Justice Minister Tudorel Toader said on Friday that during talks this week at the European Parliament he sought to show that there is no connection between the Justice package on the one hand and the Criminal Code and the Criminal Procedure Code on the other hand.
“There have been no less than nine meetings. My effort – which I hope has also been successful – was aimed at highlighting the fact that there is no connection whatsoever between the Justice package and the Criminal Code and the Criminal Procedure Code, or other laws. At a certain moment I was sure they are aware of that but that they don’t want to make the distinction because the debate wouldn’t have had any point anymore. They were speaking about the Justice laws but the discussion would veer towards corruption. (…) Each time I pointed out the need for arguments, not general statements alleging the violation of the independence and rule of law. I have all the time requested arguments, the precise indication which specific article violates or threatens democracy in Romania,” Toader told a televised show on Friday at the Antena 3 private broadcaster.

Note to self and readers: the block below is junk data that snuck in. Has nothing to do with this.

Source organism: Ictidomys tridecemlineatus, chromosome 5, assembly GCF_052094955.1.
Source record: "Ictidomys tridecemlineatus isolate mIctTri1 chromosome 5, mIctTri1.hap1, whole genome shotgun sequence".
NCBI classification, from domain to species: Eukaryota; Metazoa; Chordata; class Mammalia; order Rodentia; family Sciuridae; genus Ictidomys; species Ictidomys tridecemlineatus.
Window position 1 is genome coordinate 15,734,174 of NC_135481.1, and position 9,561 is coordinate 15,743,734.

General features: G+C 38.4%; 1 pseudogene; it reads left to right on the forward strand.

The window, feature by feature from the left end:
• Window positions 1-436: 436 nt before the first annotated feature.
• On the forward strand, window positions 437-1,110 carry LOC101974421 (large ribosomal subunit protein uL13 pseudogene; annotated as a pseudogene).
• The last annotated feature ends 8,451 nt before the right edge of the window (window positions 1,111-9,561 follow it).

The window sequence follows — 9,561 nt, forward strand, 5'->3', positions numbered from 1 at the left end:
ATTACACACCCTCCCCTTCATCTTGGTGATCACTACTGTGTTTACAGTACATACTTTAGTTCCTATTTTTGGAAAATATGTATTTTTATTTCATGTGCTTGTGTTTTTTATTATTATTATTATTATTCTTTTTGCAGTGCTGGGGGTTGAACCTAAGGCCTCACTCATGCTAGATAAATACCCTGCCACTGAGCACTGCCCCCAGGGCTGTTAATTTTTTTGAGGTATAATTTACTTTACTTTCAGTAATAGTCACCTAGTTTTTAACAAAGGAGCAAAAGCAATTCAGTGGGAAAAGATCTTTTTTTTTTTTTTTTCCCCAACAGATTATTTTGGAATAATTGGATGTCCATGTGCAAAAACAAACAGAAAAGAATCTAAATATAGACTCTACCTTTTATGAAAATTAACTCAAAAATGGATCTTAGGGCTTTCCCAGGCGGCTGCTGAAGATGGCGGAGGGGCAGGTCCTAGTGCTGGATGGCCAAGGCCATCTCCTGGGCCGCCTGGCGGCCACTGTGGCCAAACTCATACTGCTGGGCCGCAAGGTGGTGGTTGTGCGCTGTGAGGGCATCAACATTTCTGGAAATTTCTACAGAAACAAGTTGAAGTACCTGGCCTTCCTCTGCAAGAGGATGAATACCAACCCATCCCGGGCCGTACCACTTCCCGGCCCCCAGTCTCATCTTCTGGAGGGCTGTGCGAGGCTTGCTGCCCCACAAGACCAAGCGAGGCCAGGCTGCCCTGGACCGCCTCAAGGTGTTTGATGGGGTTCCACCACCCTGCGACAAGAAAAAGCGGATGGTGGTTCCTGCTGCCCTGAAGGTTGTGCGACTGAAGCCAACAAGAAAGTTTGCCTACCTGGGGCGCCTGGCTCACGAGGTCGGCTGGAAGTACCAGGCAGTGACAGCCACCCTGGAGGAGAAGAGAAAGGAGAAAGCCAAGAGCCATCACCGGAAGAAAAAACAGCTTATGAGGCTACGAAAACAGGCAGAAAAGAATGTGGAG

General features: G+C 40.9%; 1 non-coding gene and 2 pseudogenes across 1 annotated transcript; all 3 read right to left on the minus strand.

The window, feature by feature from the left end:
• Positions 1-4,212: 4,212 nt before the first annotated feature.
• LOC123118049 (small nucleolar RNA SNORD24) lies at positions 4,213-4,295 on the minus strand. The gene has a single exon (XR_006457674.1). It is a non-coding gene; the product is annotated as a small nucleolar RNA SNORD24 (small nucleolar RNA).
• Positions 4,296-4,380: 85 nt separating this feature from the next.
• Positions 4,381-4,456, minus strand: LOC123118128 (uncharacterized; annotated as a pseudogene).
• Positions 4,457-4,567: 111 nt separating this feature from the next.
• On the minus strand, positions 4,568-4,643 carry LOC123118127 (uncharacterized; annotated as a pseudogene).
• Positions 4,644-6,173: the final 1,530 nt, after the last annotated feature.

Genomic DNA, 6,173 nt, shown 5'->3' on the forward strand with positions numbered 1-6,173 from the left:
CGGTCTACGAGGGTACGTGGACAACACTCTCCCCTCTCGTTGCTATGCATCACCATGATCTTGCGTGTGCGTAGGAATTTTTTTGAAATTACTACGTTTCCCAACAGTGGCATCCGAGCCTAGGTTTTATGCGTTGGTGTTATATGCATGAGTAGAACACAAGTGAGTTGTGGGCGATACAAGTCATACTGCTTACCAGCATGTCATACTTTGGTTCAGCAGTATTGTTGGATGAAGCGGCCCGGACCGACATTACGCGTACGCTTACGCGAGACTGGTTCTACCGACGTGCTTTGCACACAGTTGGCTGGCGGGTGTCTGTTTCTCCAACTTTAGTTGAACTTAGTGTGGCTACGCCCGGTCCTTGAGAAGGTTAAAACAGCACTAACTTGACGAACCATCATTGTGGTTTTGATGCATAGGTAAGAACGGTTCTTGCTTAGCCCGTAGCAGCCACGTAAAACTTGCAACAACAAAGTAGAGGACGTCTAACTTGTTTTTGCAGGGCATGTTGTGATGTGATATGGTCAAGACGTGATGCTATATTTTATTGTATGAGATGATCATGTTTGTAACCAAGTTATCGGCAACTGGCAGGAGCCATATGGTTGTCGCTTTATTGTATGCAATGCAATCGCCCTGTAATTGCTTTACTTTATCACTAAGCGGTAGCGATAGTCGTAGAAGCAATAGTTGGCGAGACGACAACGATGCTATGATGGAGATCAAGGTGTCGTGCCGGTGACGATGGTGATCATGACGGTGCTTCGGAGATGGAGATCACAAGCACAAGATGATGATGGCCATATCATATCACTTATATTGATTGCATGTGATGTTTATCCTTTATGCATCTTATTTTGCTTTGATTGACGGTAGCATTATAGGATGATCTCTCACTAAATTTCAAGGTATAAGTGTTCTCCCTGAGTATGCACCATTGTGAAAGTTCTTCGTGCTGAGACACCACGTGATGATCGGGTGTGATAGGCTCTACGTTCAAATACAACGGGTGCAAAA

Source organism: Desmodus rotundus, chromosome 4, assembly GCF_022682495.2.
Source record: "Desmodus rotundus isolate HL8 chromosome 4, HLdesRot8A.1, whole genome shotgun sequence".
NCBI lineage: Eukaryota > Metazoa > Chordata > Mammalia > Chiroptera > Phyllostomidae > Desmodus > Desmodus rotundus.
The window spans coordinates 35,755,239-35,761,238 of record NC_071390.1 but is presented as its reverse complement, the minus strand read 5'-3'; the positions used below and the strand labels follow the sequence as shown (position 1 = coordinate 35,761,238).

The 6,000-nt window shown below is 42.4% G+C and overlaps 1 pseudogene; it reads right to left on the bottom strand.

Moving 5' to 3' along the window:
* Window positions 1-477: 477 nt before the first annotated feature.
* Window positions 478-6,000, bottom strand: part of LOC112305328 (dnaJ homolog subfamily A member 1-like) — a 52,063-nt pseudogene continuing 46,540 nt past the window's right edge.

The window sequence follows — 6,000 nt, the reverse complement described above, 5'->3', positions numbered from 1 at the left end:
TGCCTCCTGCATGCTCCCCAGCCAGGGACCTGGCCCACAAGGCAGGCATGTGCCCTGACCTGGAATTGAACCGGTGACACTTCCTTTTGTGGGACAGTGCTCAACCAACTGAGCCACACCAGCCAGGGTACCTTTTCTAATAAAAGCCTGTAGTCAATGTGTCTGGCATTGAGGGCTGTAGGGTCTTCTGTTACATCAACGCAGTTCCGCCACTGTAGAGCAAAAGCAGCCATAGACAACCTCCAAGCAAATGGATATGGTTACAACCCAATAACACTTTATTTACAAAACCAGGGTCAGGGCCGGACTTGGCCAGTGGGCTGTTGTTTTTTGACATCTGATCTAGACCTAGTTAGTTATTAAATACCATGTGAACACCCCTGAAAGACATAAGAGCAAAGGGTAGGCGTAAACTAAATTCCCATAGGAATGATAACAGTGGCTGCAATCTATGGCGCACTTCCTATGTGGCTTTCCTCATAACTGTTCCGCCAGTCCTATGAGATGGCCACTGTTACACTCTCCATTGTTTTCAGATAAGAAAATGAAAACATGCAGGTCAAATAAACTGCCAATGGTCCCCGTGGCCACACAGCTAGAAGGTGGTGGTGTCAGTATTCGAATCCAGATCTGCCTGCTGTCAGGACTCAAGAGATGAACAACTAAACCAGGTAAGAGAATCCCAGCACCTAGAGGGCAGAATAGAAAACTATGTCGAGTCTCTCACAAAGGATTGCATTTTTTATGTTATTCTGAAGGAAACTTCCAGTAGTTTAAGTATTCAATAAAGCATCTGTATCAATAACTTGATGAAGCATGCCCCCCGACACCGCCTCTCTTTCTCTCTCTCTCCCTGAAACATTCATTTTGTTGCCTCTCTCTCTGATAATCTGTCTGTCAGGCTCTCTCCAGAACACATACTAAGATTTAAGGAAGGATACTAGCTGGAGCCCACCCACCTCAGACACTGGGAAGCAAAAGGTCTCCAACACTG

He said he is sure that it is out of question for a MEP to be unable to make the said distinction between the Justice laws and the Criminal Codes.
“I think everybody understands that the system’s functioning is different from the rules on incrimination. These were politically-driven talks under the pretense of legal debates. This also explains the very low interest for participation, even on the part of the debate’s initiators. Had they felt that they are right, that they can prompt a debate of substance on the merits, they would have come to the debate. Those who spoke against Romania have gone over the top. I’d rather not mention their names. (…) In each group I had talks with they understood that there is no connection between Poland’s current judicial situation and Romania’s case,” Tudorel Toader explained.
He also denied allegations about the Venice Commission attempting to amend the Justice laws.